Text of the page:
Mobile app user acquisition is being automated. Facebook and Google have invested heavily in ML-based tools that remove control from user acquisition managers and entrust the data science to figure it out. On Google and Facebook, there are still levers to pull, and if pulled correctly can deliver a significant increase in returns. As growth teams scale spend on Facebook and Google, they see diminishing ROAS returns as CPI increases and the marginal cost of continuing to invest in the platform becomes too high.

It’s at this point, especially as a mobile game that you might look to other ad networks for incremental scale and quality. A recommended source to prioritize that next group of ad networks is the Appsflyer 2019 Power Ranking. This ranks ad networks by the retention that advertisers see after advertising on these ad networks. Given this ranking, it would make sense for gaming advertisers to focus on Applovin, Ironsource, Unity and Vungle.

These ad networks operate two-sided market places connecting sellers (normally mobile games) with buyers (usually but not exclusively mobile games).

Let’s dig into why it’s so important to automate UA on these networks.

  1. More sub-publishers than you can handle

These four ad networks are each made up of tens, or hundreds of thousands of apps. These ad networks don’t have access to the same first-party data that ad networks such as Facebook and Google own and so their ability to target the right ad at the right user to maximize ROAS is limited.

This means the cost of exploring sub-publishers (subpubs) on their vast networks is borne by the advertiser. This can be extremely challenging for a UA team to manage manually and generally results in an advertiser bidding on a limited whitelist versus trying to manage bidding on thousands of publishers. This significantly limits the scale an advertiser is able to achieve on a specific ad network.

2. It’s hard to bid correctly at the subpub level

All four of these ad networks support subpub level bidding. This means it’s possible to apply a CPI bid to a sub-publisher for users in a specified geography. Below is an example of how that looks.

This gives UA managers the control to modulate bids to hit a defined payback window, eg: day 180 100% ROAS payback. This is extremely hard to do without automation because it’s almost impossible to know what bid to apply at the sub-publisher level. Cohort sizes may be too small and it’s impossible to make sense of prior data with manual tools.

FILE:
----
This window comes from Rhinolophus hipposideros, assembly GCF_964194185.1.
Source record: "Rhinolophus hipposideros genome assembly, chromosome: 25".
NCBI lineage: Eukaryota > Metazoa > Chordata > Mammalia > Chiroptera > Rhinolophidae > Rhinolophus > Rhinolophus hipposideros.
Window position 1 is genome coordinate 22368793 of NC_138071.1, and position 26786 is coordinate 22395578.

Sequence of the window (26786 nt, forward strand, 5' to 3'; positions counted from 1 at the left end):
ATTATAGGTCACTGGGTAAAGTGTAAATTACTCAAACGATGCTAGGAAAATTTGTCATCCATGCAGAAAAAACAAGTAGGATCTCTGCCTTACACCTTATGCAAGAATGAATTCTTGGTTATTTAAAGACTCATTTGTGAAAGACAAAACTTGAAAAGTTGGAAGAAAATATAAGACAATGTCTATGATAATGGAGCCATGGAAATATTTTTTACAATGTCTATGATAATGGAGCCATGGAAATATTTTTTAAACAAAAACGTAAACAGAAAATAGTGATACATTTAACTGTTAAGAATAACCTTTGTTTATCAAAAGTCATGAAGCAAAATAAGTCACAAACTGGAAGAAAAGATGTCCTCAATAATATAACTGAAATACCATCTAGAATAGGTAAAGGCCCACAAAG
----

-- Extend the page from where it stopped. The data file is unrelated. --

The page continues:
Leveraging user-level LTV projections, it’s possible through automation to generate a sub-publisher level CPI bid. This can be achieved by aggregating the user-level projections at the sub-publisher level. The CPI bid is based on LTV forecasts for users that have historically installed from a specific subpub.

An example of the aggregation of user-level LTV’s for users who have installed from subpub ID: 24914. For a 100% recoup at d180 a CPI bid of $1.33 would be applied to this subpub.

For subpubs with low install count, an automated system can supplement the estimate with a prior LTV forecast composed of users from the same source (eg. Unity), platform (eg. iOS) and geos (eg. US). An intelligent exploration vs exploitation strategy can also be deployed to try periodically try out new subpubs by using the average LTV of all users from that channel, platform and geo as an “exploration” CPI bid.

This automated bid suggestion opens up the ability to bid on significantly more publishers than previously manageable. AlgoLift has seen examples of advertisers scaling from bidding on one ad network from 2,000 publishers to 17,000 publishers within a week period whilst still hitting the ROAS target. This would be unmanageable with a manual process.

3. It’s a complete waste of the UA team’s time

Managing sub-publisher bids is a hugely time consuming and inefficient activity. It’s hard to do manually and generally, the approximations for the subpublisher CPI’s have significant errors that either result in overbidding and wasted spend, or underbidding resulting in a squandered lack of scale.

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